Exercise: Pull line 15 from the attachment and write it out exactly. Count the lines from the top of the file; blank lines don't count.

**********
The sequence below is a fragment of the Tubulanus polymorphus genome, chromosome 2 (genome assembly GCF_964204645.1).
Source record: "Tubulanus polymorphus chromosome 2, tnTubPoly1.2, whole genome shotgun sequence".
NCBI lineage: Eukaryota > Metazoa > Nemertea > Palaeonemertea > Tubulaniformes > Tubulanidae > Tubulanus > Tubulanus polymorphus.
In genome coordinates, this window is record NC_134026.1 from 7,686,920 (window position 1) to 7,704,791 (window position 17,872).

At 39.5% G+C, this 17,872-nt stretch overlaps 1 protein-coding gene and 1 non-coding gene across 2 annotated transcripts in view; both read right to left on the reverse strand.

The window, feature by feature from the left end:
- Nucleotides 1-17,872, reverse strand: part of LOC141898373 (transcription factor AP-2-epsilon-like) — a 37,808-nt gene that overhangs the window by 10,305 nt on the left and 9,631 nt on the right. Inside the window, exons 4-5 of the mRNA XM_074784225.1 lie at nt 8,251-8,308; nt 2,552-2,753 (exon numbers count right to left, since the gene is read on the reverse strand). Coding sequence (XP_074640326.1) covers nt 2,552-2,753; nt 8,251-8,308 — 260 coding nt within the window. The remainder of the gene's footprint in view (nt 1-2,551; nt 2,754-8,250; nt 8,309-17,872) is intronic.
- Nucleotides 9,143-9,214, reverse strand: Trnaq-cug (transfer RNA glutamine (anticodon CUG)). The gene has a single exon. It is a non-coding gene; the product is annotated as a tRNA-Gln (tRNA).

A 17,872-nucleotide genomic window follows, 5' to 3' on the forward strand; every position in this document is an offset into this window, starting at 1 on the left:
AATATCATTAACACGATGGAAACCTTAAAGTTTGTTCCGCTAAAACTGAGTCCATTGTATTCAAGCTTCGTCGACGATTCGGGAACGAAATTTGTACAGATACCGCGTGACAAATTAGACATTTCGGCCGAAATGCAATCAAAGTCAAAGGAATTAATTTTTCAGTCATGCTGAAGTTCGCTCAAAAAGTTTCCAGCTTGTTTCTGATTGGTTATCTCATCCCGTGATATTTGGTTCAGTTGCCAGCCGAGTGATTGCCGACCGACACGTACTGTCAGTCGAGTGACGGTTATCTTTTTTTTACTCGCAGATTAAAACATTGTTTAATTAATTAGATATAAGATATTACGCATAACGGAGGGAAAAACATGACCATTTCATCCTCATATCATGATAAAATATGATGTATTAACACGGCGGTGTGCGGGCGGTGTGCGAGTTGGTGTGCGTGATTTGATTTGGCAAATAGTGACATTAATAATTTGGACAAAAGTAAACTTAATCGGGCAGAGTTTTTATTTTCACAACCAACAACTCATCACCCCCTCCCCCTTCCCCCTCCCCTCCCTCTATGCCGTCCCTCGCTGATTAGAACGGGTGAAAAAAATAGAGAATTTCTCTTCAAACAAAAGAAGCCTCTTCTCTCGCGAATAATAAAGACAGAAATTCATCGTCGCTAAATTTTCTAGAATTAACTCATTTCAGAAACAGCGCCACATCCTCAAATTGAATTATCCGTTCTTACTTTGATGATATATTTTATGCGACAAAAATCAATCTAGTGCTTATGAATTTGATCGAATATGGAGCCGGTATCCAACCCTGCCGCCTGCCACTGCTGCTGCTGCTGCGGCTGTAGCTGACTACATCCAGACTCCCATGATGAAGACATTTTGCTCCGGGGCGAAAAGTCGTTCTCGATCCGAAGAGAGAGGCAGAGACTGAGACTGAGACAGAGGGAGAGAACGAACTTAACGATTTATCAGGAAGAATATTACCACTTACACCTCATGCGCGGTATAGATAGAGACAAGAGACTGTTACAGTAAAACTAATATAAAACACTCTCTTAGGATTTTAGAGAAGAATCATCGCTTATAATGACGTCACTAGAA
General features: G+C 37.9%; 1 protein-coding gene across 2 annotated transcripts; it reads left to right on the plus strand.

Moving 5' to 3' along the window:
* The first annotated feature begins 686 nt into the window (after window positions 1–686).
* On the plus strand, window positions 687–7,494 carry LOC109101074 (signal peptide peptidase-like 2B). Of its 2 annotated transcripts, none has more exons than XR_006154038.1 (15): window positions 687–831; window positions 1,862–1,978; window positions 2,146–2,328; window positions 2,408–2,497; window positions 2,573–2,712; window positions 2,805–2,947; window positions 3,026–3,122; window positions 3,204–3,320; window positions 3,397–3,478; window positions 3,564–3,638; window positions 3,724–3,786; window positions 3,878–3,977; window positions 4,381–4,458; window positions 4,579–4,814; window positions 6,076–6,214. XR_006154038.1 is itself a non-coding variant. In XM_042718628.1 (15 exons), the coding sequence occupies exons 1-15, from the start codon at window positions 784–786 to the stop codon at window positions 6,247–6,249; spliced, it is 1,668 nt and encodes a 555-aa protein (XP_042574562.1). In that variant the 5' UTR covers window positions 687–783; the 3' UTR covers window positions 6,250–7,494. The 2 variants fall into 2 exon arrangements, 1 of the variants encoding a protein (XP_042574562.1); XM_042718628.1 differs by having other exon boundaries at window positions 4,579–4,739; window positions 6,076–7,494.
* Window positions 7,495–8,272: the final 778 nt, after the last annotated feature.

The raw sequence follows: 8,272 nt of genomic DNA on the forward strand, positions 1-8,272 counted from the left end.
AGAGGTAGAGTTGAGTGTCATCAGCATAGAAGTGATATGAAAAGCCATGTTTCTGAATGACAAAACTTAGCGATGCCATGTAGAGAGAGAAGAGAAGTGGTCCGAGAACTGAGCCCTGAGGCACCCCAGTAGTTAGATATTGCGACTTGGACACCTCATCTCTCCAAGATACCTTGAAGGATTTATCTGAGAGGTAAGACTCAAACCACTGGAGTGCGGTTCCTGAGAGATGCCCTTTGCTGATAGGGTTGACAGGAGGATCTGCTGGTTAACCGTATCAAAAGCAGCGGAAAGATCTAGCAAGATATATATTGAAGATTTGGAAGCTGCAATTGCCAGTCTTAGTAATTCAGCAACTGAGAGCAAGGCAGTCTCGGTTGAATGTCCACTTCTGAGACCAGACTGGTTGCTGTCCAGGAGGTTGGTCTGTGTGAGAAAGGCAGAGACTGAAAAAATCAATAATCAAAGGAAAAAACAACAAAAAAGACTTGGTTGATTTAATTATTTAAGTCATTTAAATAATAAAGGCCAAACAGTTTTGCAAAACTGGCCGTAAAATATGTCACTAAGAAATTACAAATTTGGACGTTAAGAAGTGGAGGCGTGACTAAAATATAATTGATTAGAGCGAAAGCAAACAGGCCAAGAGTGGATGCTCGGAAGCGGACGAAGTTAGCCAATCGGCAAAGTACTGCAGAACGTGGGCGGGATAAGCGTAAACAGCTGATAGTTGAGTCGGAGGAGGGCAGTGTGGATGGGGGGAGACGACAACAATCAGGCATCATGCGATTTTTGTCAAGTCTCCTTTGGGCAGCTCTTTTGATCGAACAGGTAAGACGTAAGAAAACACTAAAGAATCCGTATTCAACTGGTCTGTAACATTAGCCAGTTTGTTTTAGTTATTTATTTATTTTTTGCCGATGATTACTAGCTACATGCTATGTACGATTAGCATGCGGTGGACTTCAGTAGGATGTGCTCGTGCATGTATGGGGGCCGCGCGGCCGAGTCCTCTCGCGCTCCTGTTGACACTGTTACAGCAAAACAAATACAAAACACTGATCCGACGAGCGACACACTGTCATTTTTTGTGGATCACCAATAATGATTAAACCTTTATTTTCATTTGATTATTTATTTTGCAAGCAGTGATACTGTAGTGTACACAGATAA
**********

* Window positions 7,495–8,272: the final 778 nt, after the last annotated feature.